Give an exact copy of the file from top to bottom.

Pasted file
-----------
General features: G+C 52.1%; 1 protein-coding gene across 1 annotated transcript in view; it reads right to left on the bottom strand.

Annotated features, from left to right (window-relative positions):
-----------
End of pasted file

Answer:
General features: G+C 52.1%; 1 protein-coding gene across 1 annotated transcript in view; it reads right to left on the bottom strand.

Annotated features, from left to right (window-relative positions):